Jeff Shauger, Associate Broker, ABR, CDPE, CRS, ePRO, GRI , SRES, SRS
 
Jeff Shauger, Associate Broker, ABR, CDPE, CRS, ePRO, GRI , SRES, SRS

Jeff's Blog

Breaking Down Spring Home Project Costs

March 21, 2016 4:37 am

(Family Features)—Before you grab your toolkit or enlist the help of a professional for spring projects this season, do your wallet a favor and conduct some research.

HomeAdvisor’s most recent True Cost Report found that 38 percent of homeowners don't know how much it will cost to hire a professional for home projects, and nearly 70 percent are concerned about overpaying as a consequence of not having reliable cost information.

If you’ve got any of these projects on the agenda this spring, keep in mind these tips.

Repairing the roof: Maintaining the roof protects a home from the elements and can raise property values. Small repairs keep a roof in good shape for several years and help avoid costly damages. Most homeowners assume repairing a roof can be costly. In fact, the average roof fix only costs $550, according to the True Cost Report.

Remodeling a kitchen: Kitchen remodels boost a home's resale value and add functionality to the most utilized space in a home. Many factors go into remodeling a kitchen, including flooring, plumbing, appliances and electrical, so bear in mind these additional costs when budgeting.

Remodeling a bathroom: Homeowners can choose from different types of bathroom remodels, depending on style preferences and budget. The average cost of remodeling a bathroom is $9,000, says HomeAdvisor.

Painting the home's exterior: Painting the home's exterior not only boosts its curb appeal, but it also acts as a home's primary defense against weather, insects, and other damage. Consider your region’s climate before selecting a color and/or finish.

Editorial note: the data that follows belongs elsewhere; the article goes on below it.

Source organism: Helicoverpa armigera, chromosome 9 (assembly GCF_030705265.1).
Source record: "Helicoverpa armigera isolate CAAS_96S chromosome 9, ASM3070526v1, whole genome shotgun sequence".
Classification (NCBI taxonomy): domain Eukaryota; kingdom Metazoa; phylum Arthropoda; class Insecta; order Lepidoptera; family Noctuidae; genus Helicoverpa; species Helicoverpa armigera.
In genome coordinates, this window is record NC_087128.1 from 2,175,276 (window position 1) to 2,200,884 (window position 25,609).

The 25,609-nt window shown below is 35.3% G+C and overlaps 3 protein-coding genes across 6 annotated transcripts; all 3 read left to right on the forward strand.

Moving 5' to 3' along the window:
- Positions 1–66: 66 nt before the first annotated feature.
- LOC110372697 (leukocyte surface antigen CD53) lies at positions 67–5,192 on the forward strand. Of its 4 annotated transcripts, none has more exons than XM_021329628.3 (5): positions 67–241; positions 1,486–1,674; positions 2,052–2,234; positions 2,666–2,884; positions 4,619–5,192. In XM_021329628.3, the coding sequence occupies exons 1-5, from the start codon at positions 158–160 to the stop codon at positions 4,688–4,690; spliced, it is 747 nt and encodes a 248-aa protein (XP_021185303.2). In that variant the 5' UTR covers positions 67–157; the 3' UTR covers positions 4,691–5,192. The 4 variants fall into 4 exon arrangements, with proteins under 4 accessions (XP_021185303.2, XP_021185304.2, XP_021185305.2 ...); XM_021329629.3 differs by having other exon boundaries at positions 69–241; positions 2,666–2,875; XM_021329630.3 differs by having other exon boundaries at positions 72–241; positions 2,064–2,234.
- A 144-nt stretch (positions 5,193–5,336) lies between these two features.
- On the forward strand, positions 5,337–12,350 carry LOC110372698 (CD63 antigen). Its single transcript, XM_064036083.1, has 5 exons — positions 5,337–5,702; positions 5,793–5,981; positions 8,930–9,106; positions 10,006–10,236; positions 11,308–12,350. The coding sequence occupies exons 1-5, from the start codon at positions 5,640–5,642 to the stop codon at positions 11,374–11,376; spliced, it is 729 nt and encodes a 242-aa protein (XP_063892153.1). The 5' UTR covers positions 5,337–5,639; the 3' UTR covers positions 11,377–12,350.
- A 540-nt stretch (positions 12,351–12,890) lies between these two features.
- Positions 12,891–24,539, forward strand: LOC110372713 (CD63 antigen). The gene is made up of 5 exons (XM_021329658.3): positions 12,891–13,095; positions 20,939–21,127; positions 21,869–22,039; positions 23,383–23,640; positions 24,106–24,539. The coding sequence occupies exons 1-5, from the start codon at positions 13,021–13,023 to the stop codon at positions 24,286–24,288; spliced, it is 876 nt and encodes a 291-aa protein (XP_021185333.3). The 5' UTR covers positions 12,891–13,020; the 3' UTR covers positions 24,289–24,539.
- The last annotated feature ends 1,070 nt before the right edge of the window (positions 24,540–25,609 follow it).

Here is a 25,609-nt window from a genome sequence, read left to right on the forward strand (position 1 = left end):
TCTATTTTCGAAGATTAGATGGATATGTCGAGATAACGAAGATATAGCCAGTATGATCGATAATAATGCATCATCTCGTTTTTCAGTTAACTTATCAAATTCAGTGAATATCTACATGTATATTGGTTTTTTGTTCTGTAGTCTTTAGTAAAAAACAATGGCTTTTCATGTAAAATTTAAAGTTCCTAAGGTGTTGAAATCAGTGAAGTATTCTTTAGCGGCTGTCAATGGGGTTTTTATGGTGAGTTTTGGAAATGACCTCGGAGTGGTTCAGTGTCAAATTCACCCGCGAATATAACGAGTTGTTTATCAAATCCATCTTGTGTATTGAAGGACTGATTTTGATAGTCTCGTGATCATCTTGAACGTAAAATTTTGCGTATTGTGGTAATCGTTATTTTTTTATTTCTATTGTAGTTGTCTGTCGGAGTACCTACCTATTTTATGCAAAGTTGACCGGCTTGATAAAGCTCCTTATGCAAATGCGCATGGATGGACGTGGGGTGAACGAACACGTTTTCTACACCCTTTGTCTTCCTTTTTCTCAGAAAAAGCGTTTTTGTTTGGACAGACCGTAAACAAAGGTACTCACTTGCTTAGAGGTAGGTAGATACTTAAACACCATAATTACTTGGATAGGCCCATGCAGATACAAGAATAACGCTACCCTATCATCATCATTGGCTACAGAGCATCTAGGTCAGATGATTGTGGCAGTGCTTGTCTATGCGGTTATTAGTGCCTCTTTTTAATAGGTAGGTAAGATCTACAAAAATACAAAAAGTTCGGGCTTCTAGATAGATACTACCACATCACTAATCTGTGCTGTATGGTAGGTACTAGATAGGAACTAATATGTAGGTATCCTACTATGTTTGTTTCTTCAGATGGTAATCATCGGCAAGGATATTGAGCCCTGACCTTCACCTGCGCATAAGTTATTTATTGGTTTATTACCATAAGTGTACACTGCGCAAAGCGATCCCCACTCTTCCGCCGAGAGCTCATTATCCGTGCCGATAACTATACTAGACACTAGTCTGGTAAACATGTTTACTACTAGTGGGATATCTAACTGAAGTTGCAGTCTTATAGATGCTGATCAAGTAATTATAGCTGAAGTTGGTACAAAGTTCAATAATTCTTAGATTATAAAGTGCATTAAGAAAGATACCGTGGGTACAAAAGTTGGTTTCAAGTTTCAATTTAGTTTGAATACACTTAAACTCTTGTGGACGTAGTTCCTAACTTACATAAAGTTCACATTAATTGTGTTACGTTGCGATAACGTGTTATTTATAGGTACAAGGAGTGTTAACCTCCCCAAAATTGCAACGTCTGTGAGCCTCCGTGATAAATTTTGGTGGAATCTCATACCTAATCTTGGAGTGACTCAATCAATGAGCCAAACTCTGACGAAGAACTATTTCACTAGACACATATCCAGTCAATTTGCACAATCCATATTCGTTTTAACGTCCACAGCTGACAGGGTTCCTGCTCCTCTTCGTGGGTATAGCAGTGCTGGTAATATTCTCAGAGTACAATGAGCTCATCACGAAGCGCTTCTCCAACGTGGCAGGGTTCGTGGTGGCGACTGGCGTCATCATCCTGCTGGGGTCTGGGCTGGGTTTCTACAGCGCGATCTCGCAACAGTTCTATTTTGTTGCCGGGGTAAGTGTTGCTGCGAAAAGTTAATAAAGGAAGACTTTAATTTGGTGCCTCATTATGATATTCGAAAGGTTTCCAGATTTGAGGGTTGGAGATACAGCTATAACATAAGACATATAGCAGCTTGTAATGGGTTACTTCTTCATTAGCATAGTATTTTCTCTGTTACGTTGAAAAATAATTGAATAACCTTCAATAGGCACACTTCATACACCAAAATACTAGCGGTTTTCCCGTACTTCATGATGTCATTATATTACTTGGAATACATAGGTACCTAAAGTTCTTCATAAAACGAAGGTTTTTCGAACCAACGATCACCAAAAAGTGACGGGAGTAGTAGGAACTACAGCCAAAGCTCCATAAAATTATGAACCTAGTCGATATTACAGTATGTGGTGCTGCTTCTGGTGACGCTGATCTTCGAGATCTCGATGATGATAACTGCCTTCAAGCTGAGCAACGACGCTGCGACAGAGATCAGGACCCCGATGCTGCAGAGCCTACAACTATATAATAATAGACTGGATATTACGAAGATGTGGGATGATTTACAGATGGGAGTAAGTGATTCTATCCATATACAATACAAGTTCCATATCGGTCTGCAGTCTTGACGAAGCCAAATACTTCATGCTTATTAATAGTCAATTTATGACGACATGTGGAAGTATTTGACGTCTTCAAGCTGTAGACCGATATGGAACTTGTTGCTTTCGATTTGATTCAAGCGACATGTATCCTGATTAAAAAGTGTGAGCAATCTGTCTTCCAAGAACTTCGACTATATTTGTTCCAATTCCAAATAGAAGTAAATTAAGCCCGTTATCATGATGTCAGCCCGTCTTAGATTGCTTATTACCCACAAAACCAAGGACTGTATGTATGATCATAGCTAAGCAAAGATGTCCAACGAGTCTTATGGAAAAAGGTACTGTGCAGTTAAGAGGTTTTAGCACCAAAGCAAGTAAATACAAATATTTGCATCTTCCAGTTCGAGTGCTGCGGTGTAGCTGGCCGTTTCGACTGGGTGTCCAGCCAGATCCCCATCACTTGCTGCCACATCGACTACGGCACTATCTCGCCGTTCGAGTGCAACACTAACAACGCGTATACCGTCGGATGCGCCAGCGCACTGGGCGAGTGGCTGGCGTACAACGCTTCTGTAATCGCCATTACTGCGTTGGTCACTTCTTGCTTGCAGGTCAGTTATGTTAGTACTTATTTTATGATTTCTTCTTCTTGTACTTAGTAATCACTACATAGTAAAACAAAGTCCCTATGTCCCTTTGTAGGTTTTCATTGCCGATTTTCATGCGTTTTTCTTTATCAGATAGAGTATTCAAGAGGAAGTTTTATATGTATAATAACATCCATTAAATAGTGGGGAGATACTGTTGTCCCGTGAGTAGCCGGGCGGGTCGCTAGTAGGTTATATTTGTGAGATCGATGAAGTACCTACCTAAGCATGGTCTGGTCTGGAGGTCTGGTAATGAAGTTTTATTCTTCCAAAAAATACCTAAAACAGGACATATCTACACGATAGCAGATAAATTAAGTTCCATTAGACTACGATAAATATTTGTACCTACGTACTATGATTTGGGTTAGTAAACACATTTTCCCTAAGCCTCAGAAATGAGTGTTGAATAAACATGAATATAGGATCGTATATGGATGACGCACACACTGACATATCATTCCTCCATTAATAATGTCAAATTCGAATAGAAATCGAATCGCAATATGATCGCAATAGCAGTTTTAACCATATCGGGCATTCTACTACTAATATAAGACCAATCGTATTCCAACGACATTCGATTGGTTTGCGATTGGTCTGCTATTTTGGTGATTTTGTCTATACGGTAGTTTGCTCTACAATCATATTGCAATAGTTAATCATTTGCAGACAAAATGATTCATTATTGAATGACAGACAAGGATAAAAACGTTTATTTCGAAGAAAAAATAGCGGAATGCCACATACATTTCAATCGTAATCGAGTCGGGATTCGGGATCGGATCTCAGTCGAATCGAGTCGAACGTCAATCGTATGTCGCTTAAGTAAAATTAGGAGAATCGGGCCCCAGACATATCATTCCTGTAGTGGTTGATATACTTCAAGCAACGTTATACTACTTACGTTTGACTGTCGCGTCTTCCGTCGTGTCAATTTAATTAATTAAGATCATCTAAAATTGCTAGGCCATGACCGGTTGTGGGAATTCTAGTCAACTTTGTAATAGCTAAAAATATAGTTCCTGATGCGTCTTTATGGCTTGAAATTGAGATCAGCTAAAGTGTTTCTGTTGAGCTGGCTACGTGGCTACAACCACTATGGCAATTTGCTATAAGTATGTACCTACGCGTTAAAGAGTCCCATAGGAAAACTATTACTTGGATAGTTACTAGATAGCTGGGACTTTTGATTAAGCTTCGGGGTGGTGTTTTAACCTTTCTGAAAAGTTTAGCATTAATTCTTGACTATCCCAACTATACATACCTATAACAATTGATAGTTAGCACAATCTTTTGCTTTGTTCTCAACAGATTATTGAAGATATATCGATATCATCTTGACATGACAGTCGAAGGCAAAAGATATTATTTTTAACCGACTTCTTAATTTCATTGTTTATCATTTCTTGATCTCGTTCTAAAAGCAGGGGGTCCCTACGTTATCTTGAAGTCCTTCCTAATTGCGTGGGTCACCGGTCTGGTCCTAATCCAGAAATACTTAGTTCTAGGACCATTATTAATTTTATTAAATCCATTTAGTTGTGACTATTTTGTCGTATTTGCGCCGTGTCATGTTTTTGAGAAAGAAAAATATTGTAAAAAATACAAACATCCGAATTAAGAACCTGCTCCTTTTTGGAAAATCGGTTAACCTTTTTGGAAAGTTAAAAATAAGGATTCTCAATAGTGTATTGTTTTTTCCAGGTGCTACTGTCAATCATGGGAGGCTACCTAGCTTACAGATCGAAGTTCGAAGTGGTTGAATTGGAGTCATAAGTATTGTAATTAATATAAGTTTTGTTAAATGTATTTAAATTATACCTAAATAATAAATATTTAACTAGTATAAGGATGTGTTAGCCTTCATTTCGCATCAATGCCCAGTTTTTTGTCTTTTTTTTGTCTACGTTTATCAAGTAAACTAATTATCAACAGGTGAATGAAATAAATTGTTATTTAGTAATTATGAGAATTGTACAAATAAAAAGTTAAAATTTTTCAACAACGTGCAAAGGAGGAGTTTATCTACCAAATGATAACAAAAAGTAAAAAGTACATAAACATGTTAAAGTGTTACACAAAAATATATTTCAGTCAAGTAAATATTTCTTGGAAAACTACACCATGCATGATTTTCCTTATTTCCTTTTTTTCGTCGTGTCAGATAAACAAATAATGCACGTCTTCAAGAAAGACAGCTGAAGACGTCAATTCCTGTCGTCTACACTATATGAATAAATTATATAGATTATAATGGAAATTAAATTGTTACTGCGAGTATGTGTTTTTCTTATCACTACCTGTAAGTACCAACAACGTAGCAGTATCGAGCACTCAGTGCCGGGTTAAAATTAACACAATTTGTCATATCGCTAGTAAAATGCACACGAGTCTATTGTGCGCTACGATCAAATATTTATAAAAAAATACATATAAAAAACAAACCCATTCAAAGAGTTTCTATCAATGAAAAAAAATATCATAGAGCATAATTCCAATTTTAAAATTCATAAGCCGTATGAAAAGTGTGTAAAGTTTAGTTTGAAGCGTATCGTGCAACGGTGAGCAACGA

Installing landscaping: Landscaping can dramatically change the look of a house and property. Adding landscaping such as an outdoor patio, flowers or shrubs can increase the value of a home. The True Cost Report points to an average cost of $2,938 for landscaping.

Source: HomeAdvisor

Published with permission from RISMedia.

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Student Loan Borrowers: 4 Tips to Avoid Scams

March 18, 2016 4:34 am

To date, there are over 43 million student loan borrowers in the United States, owing a total of nearly $1.3 trillion dollars of debt. Many of them, who are already at risk financially, could become targets of debt relief scammers.

“It’s hard enough to finance school, get through it and then manage your debt load once you leave,” says Bruce McClary, spokesperson for the National Foundation for Credit Counseling® (NFCC®). “Unfortunately, being targeted for student loan-related scams is one more thing graduates may have to deal with.”

To fend off these types of scams, McClary and the NFCC advise the following guidelines:

1. Remember looks can be deceiving. Official-looking emails or websites are intended to lead people into thinking they are legitimate. One way to verify that correspondence is from a reputable organization is by checking their Web addresses and looking for reviews or complaints online.

It’s also worth noting that the Department of Education’s Web pages end in .gov, not .com. Bear in mind, also, that the government doesn’t send out email or use advertising to encourage students to take out loans or borrowers to consolidate debt.

2. Verify before trusting. The same rules for protecting personal information in all other aspects of life also apply to student loans. Don’t provide information, especially a Federal Student Aid PIN, to someone who calls or writes. Instead, ask for a case number, then call the creditor, bank, credit union, credit card company or lender using their published number. This verifies that they are actually trying to reach out regarding a problem with an account.